Aimee Dars Ellis' Portfolio
Metacognitive strategies can help students learn more effectively. However, many educators are not fully integrating metacognition into their courses. This mini-course will review the theory of metacognition and describe ways that educators can integrate metacognitive strategies into their lessons.
Metacognition has been linked to improved learning in disciplines as diverse as accounting (Schleifer & Dull, 2009) and drama (Johnson, 2002) and across grade levels (Joseph, 2010). Despite the utility of metacognition and the general awareness of the concept, many myths and misconceptions around metacognition persist (Warner-Dobrowski & Belisle, 2012). Additionally, the confusion surrounding the distinction between metacognition and self-regulation encumbers the effective instruction of metacognitive strategies. Finally, an educator's ability to teach metacognitive strategies depends on that educator's background in and familiarity with metacognition.
It is difficult to obtain data regarding the prevalence of teaching metacognitive strategies. One study, conducted in Turkey, found that student teachers used metacognitive strategies at a moderate rate, but didn't optimize the material (Yeşilyurt, 2013). Currently, I hypothesize that there is a gap between the effective teaching of metacognitive strategies and educators' familiarity with metacognition. The intent of this mini-course is to reduce the size of the gap by helping educators understand the importance of metacognition to student outcomes, describing the three key metacognitive strategies (planning, monitoring, and evaluating; Fogarty, 1994), and developing techniques for teaching metacognition to students.
Although I couldn't find any research on this topic, when looking at applications of metacognition in educational settings, my impression is that many educators use the basic idea of "thinking how to think" when discussing metacognition but do not necessarily drill down into the the three separate components of metacognition. This may be due to practical considerations, however, I hope to deepen participants' understanding of the concept of metacognition and with that increase the tools available to them to help students succeed.
To assess the extent to which educators provided instruction in metacognitive strategies and their interest in learning more about integrating metacognition in their courses, I administered a survey utilizing convenience and snowball sampling, sending a request to a small number of educators and asking them to pass it to others. I also put a link to the survey on Twitter.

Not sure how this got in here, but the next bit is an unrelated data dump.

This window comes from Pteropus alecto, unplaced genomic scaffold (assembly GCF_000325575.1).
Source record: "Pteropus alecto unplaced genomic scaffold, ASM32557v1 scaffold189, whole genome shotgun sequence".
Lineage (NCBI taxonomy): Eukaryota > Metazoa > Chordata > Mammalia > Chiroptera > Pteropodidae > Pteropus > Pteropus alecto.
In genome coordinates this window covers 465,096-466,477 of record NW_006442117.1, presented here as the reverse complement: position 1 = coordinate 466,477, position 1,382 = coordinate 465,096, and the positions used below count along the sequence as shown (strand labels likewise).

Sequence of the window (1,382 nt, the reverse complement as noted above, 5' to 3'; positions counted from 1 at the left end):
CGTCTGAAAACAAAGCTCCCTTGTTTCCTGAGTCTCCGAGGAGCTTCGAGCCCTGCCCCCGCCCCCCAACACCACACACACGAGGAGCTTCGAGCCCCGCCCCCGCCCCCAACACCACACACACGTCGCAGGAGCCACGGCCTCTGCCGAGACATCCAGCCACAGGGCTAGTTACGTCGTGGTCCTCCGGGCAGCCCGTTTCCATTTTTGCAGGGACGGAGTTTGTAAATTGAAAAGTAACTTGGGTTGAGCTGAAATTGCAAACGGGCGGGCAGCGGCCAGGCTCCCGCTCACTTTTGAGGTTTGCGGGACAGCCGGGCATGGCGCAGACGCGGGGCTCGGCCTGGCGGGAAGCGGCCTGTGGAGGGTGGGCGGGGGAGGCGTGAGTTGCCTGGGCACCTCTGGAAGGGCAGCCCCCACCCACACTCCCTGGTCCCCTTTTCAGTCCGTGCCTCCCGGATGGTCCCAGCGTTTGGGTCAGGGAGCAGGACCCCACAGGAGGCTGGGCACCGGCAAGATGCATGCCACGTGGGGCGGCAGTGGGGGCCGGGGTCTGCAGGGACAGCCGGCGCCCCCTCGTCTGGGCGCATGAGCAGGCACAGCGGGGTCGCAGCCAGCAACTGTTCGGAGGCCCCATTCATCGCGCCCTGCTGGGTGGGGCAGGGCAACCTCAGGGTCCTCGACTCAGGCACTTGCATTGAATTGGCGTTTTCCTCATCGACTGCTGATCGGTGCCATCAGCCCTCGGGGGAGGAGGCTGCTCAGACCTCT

Link to Survey: Metacognition in the Classroom (Survey closed to new responses on November 15, 2014.)
Summary of Results
As of October 5, 6 participants completed the needs assessment survey. Most of the respondents were elementary school teachers and demonstrated a medium to medium-high awareness of metacognition and reported that they coached students to use metacognitive strategies. Though the participants indicated a fair amount of coaching metacognitive strategies, only 3 participants were "extremely familiar" with metacognition. Two said they were "somewhat familiar" and one indicated "slightly familiar." An open-ended question asked participants what challenges they experienced teaching metacognitive strategies. Two respondents pointed to the lack of motivation or difficulty getting students to use the strategies. Two respondents discussed the verbal nature of metacognition which is a barrier for some students who lack verbal skills or the ability to articulate their thinking process. Most respondents said they would be interested or probably interested in learning more about metacognition.
Analysis and Revised Intent
Although most participants indicated that they fairly frequently coached students on the three primary metacognitive skills of planning, monitoring, and evaluating, many of the techniques they discussed (e.g., planners and surveys) might not provide the deep reflection necessary for metacognition. Additionally, the challenges of student motivation and verbal emphasis were not originally included in my expected learning outcomes of the course. In addition to the previously stated goals, based on the survey, I plan to address student motivation, alternatives to verbal metacognition (if found in the literature), and methods of teaching metacognition that balance the three skills.
I had hoped to recruit more higher education faculty for my survey, but wasn't able to secure any participants who teach at the college level. I suspect that this group of teachers has less awareness of metacognition, but was unable to demonstrate that through my survey or a literature review. However, I envision this learners for this mini-course to be teachers at any level. As the course develops, I may find this is too large an undertaking and may need to restrict the learners by grade level (elementary, high school, or post-secondary).
This course is designed to be an asynchronous professional development experiences for educators across school types and grade levels. After completing this course, students will be able to:
- describe the components of metacognition, given background reading and activities.
- discuss the value of teaching metacognition in the classroom, given background reading and activities.
- evaluate strategies for teaching metacognition, given a framework for assessment.
- generate methods to increase student motivation to use metacognition, given background reading and activities.